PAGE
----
This gallery includes a collection of abstract human figures. Where a majority of portraits crafted before the 20th century resembled careful detail and realistic qualities, the figures here are more fantastical. Every piece appears to have been applied with thick, heavy strokes of unusual color. This allows for such an abstract feel of human silhouettes posing in their rightful places. As each portrait has been done in the last hundred and ten years, this gallery is relatively modern. It opens up a fresh kind of human perception and self-expression. 

In this glowing portrait of two naked women, Kirchner demonstrates how body language can be influenced from simple shapes and stroke direction. It's clear that the two figures are insecure with their naked bodies, so they pretzel themselves on what appears to be a couch. What qualifies this piece for the gallery is its rough and edgy line patterns along with its glowing colors. Dark colors contrast against the neon ladies, proving them to be fantastical. This is a great example of human perception.
Again, Kirchner uses an arbitrary color scheme and finger-painting style technique to show this woman sitting in a chair. His line methods are more of paintbrush smudges. Frenzy's face is a lime green that contrasts dramatically against its thick black shadows and outline. It belongs to this collection for its distortion of real human figures and style of painting.
Here, three naked figures are in the midst of movement in the foreground of a mountainous landscape. Entitled "Bathers," the three are either ready to or have just finished washing themselves in the stream. Like Kirchner's previous two pieces, the three figures are contrasted by darker outlines around their silhouettes, and their bodies are sketched out roughly with thick lines. The pink landscape against the dark and light blues of water and greenery are what give this piece its beauty.
This portrait of an abstract woman is emphasized by the texture and color of her body and breasts. Clyfford Still captured a martian-like figure with this woman of blue green against a dark outline and background. One can notice that her hands are a bit smudged as well as her hair being just one big blob of dark blue. This proves this piece to be worthy of this collection with its edgy style.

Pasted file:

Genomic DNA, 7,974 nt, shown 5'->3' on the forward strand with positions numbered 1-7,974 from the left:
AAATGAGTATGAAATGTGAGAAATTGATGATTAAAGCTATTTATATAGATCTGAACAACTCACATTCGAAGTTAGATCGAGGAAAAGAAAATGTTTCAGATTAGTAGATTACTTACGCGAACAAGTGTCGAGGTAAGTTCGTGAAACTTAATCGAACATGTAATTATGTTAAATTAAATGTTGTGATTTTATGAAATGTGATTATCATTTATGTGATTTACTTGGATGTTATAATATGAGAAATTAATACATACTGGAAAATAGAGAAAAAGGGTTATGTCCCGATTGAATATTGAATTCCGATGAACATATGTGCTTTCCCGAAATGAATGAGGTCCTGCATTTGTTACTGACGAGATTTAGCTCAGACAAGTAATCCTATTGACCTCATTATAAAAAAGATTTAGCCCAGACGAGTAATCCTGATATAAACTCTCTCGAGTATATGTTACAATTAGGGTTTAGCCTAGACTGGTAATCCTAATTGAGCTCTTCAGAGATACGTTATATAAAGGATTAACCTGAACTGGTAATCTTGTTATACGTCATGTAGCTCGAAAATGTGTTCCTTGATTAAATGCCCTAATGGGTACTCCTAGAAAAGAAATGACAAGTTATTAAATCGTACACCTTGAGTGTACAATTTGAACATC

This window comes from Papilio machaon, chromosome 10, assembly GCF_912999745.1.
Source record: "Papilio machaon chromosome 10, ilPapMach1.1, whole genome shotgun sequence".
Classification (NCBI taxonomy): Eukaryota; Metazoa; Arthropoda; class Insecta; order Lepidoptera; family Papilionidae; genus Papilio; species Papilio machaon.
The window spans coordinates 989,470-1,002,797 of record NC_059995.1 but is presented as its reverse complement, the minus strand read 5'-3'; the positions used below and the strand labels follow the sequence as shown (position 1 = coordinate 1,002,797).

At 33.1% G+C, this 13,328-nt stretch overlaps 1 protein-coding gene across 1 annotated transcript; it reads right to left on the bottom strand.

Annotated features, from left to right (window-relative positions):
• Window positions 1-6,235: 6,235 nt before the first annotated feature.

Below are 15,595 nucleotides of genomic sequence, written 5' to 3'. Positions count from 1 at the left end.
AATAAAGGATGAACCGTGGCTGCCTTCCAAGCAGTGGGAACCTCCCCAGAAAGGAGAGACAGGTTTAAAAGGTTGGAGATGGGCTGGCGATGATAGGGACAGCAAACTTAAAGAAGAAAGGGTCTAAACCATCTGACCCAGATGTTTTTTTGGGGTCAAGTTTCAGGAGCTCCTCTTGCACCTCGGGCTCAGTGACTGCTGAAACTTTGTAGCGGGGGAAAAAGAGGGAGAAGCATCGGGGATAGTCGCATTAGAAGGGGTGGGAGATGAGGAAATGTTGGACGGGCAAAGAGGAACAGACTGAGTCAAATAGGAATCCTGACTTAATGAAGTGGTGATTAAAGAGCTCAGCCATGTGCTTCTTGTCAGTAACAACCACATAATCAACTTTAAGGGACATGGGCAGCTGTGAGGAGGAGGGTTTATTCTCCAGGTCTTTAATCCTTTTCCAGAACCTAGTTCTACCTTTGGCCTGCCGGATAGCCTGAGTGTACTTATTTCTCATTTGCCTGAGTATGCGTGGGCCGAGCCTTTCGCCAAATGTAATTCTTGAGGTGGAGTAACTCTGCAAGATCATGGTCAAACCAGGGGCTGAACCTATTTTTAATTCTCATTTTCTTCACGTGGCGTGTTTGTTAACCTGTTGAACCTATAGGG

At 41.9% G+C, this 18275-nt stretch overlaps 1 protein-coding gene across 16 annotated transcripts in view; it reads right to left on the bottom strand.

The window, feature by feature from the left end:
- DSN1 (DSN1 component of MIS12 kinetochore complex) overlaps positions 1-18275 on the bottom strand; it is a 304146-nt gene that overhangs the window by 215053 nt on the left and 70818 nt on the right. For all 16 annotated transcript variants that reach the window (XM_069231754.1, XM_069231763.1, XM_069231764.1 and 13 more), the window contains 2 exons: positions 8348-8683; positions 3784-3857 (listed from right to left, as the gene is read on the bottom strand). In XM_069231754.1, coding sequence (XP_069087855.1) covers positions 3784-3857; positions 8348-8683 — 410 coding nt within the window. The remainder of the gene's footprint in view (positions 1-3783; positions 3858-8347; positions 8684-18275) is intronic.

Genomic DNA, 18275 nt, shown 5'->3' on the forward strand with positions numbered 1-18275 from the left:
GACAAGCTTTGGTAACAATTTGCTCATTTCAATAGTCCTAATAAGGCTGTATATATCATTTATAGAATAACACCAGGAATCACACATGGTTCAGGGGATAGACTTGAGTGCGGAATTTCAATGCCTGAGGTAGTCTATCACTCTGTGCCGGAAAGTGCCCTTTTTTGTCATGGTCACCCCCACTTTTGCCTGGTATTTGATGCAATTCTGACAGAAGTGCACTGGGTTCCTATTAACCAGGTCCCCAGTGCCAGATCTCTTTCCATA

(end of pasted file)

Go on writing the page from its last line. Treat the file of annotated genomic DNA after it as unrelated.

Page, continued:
One of the most incredible pieces in the gallery, David Park uses heavy color contrast and a freedom of thick lines as well as the other artworks. With one woman in the front as her hands rest on her lower back, another figure stands in the background with their arms high. The silhouettes of the strangely colored figures represents significant body language. This shows a repetitive pattern of human representation in an abstract form.
With this piece, David Park makes it almost impossible to interpret the two figures. The painting is simply of two human heads expressing what appears to be worry or confusion. Just by looking at how the nose is constructed on the figure of the right, viewers can see the almost "sloppy" style of Park's paintings. Again, one can see a structure similar to finger-painting in the collection.
This painting by Sidney Nolan illustrates a soldier smoking a cigarette during the existence of an Australian War. The dark strokes around his eyes suggest distress. We also can make note of the quickly sketched hat and war attire. What differs from a lot of the other pieces of the collection is that his face is just a shade or two lighter than the background. It doesn't contrast as well with the background, but it does with the clothing. Also, there is a reflection of the same stroke style-- heavy, thick, and flat.
This self-portrait by Yoo, Geun Taek is similar to a collage of cut up magazine triangles. It doesn't blend from corner to corner as a more comfortable portrait would. As the entire collection, it is meant to portray human figures as abstract. The blue face is almost scary against the dark black background, giving off the vibe of nightlife. In the face and the shirt of this figure, we can see that most of the strokes aren't even connected. There is gaps left to show that this isn't meant to realistically resemble the figure.
Being one of the most outstanding pieces in the collection, the painting of two figures on a bench is anything but ordinary. They're portrayed as human-like silhouettes, but their monstrous colors and scribbled faces are what make them fantastical. What makes this piece of is its contrast of color and heavy outline around the figures. Also, the stripes of the bench are the only thing in this piece that's even close to orderly. The rest of the painting is chaotic: the figures arms, expressions, and their legs.
The last piece in the collection, this painting shows a man drawing on paper. His shoulders high and head focused, he is very tuned in with what he's doing. What draws an audience to this piece first is the bright red against the dark human figure. His face looks unfinished and it's almost too hard to tell where his arms are coming from. This resembles yet again the rough, edgy stroke techniques and scribbling. Fascinating yet chaotic, it gives off a different feel for each person observing.
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This user gallery has been created by an independent third party and may not always represent the views of the institutions, listed below, who have supplied the content.
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